An animated analysis of the IPCC AR5 graph shows ‘IPCC analysis methodology and computer models are seriously flawed’


IPCC AR5 draft figure 1-4 with animated central Global Warming predictions from FAR (1990), SAR (1996), TAR (2001), and AR5 (2007).

IPCC AR5 draft figure 1-4 with animated central Global Warming predictions from FAR (1990), SAR (1996), TAR (2001), and AR5 (2007).

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6 Responses to ipcc-ar5draft-fig-1-4

  1. Patrick B says:

    I have not had time to really study the underlying graph yet, so I apologize if the answer is obvious – The various predictions assumed certain CO2 levels, correct? I thought I read that the actual CO2 levels have risen even faster than predicted, true? If so, are these predictions as graphed still “accurate” representations or would they actually show even steeper lines if adjusted for actual CO2 levels?

  2. RACookPE1978 says:

    A writer earlier recommended using, not this figure, but one he had edited showing each prediction STARTING at the year it was made. the difference is amazing in impact and in its ability to highlight how the IPCC “draws lines” but has a clear lack-of-matching-the-real world!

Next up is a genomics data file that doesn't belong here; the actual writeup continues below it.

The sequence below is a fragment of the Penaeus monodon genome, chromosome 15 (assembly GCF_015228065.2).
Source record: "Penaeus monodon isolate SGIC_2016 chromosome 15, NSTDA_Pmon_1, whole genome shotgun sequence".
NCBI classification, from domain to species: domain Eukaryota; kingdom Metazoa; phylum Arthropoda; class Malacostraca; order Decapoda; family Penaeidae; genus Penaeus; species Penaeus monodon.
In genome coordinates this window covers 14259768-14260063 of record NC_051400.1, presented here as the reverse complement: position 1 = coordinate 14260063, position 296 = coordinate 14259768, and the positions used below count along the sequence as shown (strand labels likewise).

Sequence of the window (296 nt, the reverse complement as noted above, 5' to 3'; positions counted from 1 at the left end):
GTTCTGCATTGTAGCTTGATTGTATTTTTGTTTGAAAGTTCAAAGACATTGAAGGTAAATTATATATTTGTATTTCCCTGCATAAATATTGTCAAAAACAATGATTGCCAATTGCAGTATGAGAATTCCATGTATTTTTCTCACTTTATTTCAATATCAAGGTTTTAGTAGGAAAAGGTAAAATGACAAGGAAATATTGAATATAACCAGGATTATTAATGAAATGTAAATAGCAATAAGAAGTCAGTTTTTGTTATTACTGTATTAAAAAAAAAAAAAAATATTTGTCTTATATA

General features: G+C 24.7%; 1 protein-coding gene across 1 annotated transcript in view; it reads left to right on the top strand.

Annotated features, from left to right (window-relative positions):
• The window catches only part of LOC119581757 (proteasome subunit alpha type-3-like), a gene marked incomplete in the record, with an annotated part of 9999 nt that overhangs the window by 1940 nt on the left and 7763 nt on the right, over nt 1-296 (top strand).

3. GW was a scam from the start.

  4. Jameel Ahmad Khan says:

    Why does the graph start in 1990? No prizes for guessing (It shows a warming trend for this period as against cooling trend over centuries !) .

  5. Brian H says:

    Even more egregiously, most of the warming occurred in ONE YEAR! 1997. That has no possible rationale within the IPCC framework.

  6. Rob Shaw says:

    There are 6 things the ipcc have got wrong. 1 they do not factor in fossil fuel exhaustion. 2 they do not recognise obvious natural temp oscillations like the PDO. 3 they do not properly allow for extra evaportive cooling from rainfall and its effect on climate sensitivity. 4 waste heat is very significant in past warming of densely populated high energy using countries such as much of Europe. 5 the oceans are a vaste heat sink which will take several hundred years to warm 1degree at present heating rates. 6. They do not take account of the effect of solar output on cosmic rays.
    It is not surprising that their forecasts are way too high

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